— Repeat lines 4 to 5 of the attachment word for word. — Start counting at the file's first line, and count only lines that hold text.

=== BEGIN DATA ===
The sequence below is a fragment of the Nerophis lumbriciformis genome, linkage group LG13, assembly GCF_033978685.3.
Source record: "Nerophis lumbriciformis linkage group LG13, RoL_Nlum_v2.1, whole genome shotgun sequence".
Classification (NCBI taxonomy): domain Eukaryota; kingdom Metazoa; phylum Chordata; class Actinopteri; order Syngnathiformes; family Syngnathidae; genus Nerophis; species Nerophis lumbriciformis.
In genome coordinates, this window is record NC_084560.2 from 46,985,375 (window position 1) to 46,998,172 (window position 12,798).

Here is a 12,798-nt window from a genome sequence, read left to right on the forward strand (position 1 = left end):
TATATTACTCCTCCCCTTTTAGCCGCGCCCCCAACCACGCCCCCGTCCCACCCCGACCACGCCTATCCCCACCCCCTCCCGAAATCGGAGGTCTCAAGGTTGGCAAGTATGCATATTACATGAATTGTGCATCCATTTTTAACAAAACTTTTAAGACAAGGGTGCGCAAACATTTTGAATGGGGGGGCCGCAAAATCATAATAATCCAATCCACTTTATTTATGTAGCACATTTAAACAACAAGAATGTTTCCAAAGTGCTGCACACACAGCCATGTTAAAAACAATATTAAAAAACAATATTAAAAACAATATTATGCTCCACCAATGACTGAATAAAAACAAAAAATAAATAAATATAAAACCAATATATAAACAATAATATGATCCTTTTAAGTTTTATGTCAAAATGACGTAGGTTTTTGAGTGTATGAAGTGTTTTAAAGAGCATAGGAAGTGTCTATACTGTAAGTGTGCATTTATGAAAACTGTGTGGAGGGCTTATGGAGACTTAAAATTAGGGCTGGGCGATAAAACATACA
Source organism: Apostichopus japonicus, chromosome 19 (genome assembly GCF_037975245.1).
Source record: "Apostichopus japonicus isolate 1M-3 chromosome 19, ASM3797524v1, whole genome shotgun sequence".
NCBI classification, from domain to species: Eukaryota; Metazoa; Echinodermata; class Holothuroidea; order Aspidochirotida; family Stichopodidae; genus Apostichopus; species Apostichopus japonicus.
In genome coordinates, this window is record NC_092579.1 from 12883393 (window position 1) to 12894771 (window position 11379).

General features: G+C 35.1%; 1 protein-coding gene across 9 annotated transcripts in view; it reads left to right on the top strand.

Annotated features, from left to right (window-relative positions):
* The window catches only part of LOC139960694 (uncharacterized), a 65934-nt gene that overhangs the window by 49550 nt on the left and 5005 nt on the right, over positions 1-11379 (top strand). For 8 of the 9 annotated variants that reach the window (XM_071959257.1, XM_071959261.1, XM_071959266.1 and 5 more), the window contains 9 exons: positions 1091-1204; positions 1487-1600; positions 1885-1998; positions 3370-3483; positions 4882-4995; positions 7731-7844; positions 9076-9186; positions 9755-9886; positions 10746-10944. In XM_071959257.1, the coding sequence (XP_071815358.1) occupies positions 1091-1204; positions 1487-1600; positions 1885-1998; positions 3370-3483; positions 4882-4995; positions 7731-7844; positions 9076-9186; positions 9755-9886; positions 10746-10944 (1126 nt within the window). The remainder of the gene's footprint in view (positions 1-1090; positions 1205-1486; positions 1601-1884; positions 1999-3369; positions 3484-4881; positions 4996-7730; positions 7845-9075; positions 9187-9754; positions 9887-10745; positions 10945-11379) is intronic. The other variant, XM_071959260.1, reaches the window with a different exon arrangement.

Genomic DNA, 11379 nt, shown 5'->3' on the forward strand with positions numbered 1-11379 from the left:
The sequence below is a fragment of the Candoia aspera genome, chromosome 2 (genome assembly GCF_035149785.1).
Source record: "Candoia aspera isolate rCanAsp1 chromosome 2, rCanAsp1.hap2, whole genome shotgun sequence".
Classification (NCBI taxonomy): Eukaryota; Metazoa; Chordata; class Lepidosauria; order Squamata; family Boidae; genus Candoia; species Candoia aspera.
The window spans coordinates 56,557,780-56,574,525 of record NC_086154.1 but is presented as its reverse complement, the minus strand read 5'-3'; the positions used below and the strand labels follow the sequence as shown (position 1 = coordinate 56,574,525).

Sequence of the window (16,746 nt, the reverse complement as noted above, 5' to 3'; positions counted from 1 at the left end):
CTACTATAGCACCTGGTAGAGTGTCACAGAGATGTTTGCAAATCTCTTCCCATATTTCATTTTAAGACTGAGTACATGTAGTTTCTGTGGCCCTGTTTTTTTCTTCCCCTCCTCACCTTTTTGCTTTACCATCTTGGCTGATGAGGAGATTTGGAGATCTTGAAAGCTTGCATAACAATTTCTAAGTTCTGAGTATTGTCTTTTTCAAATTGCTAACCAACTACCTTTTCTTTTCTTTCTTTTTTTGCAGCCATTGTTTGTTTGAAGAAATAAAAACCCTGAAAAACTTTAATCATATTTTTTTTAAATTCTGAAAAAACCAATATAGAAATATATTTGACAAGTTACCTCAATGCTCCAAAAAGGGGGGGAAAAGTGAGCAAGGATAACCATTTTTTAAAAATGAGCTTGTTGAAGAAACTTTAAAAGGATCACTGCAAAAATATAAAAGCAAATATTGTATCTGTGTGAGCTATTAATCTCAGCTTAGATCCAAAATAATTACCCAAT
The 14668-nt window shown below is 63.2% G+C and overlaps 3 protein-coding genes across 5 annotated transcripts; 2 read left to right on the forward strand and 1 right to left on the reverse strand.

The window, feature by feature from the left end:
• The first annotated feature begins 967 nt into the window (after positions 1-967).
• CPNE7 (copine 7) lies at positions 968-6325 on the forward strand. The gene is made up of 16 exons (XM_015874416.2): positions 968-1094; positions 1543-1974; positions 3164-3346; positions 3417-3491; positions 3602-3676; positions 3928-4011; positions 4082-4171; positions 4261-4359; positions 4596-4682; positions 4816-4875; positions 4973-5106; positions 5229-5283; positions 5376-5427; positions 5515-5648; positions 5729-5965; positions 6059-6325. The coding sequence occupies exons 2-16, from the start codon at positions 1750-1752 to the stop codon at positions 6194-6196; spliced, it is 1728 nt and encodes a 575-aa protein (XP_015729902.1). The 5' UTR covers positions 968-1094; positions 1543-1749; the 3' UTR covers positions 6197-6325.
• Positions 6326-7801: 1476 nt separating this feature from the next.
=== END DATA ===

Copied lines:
In genome coordinates, this window is record NC_084560.2 from 46,985,375 (window position 1) to 46,998,172 (window position 12,798).

Here is a 12,798-nt window from a genome sequence, read left to right on the forward strand (position 1 = left end):